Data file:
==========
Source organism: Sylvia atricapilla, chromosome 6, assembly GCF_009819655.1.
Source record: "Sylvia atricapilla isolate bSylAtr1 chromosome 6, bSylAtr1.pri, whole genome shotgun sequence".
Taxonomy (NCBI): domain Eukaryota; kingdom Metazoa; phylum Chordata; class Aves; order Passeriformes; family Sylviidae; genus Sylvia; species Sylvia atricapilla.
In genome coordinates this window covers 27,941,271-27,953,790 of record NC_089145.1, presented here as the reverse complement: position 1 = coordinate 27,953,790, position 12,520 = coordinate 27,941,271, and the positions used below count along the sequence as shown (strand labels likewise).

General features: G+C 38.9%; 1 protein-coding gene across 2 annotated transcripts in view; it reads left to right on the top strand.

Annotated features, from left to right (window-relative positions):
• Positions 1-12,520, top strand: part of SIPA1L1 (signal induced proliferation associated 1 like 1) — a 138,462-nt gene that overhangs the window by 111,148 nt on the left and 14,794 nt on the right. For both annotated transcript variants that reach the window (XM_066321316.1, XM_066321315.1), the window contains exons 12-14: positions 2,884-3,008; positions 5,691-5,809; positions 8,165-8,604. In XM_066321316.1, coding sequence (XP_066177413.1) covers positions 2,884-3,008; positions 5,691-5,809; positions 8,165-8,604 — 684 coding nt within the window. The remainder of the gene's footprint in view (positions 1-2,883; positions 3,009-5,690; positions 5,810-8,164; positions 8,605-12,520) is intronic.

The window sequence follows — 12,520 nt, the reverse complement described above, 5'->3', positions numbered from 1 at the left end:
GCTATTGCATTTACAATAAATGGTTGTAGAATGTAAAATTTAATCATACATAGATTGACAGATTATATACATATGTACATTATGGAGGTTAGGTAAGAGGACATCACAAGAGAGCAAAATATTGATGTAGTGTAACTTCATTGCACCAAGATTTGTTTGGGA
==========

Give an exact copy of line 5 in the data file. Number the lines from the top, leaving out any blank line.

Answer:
General features: G+C 38.9%; 1 protein-coding gene across 2 annotated transcripts in view; it reads left to right on the top strand.